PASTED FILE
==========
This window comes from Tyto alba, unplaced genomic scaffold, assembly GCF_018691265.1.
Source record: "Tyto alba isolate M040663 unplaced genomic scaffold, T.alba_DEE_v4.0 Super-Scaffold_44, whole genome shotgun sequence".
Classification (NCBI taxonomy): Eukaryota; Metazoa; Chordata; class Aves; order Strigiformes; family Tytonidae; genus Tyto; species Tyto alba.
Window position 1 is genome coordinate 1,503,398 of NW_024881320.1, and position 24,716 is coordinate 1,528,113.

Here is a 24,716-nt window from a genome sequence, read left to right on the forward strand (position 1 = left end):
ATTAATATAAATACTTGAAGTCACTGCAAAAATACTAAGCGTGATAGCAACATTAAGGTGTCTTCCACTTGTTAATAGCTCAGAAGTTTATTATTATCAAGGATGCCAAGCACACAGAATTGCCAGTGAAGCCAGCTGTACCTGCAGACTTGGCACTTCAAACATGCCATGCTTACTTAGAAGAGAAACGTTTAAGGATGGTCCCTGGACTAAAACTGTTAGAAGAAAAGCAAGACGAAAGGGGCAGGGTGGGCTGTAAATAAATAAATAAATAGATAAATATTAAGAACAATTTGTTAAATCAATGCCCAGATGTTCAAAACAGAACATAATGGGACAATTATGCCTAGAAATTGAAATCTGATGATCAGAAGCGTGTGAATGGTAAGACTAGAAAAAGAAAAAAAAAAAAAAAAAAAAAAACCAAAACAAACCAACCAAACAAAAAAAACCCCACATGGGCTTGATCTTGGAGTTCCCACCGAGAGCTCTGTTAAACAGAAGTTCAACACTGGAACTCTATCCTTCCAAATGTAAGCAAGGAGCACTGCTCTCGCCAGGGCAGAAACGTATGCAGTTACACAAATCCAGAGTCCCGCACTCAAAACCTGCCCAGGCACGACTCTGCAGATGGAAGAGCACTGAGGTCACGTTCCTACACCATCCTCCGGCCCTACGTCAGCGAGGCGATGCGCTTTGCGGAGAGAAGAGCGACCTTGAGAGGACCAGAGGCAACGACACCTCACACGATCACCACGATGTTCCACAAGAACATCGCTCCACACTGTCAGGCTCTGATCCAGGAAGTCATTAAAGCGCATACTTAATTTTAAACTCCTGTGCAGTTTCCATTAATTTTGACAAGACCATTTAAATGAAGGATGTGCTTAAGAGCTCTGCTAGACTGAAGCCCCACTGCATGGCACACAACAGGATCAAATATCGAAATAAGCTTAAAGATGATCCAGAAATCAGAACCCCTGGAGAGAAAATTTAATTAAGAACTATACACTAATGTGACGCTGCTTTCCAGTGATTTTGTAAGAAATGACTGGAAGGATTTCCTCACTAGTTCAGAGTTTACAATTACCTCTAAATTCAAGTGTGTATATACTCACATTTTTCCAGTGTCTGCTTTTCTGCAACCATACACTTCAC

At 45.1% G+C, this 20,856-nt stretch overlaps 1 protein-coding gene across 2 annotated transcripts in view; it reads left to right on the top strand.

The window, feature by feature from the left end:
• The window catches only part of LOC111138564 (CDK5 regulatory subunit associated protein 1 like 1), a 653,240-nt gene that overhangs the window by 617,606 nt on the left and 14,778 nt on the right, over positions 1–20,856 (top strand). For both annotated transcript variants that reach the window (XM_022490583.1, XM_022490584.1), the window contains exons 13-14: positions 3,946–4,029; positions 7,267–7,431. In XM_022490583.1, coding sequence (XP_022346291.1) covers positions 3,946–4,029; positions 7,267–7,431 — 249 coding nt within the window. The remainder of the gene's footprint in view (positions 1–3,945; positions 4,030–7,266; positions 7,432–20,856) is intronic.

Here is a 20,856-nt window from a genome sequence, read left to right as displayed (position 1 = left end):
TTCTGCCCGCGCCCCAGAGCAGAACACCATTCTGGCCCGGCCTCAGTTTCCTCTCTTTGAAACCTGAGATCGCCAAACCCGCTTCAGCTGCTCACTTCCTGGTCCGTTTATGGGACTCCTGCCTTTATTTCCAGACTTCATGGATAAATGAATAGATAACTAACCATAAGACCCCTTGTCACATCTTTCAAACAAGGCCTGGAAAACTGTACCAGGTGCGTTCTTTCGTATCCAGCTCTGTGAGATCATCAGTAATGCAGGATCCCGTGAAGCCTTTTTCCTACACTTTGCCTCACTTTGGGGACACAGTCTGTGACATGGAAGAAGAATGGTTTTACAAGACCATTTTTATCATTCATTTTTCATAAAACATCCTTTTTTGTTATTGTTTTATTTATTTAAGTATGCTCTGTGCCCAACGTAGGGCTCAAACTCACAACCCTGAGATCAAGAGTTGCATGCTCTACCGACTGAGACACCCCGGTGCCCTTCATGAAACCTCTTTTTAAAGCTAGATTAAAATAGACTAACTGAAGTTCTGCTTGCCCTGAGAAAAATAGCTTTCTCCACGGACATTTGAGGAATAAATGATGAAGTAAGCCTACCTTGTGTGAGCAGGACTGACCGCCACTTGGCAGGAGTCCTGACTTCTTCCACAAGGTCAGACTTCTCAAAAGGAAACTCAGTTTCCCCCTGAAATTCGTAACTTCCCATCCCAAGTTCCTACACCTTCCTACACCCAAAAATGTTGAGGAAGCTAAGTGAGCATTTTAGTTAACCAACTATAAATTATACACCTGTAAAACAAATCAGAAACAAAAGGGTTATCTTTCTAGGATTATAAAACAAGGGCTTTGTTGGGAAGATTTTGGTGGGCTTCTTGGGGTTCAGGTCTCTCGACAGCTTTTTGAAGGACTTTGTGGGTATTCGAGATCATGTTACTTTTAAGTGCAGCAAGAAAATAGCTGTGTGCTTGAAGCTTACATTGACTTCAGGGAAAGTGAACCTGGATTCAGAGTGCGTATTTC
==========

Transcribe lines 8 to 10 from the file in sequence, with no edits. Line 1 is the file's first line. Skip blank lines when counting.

The window, feature by feature from the left end:
• The window catches only part of LOC111138564 (CDK5 regulatory subunit associated protein 1 like 1), a 653,240-nt gene that overhangs the window by 617,606 nt on the left and 14,778 nt on the right, over positions 1–20,856 (top strand). For both annotated transcript variants that reach the window (XM_022490583.1, XM_022490584.1), the window contains exons 13-14: positions 3,946–4,029; positions 7,267–7,431. In XM_022490583.1, coding sequence (XP_022346291.1) covers positions 3,946–4,029; positions 7,267–7,431 — 249 coding nt within the window. The remainder of the gene's footprint in view (positions 1–3,945; positions 4,030–7,266; positions 7,432–20,856) is intronic.

Here is a 20,856-nt window from a genome sequence, read left to right as displayed (position 1 = left end):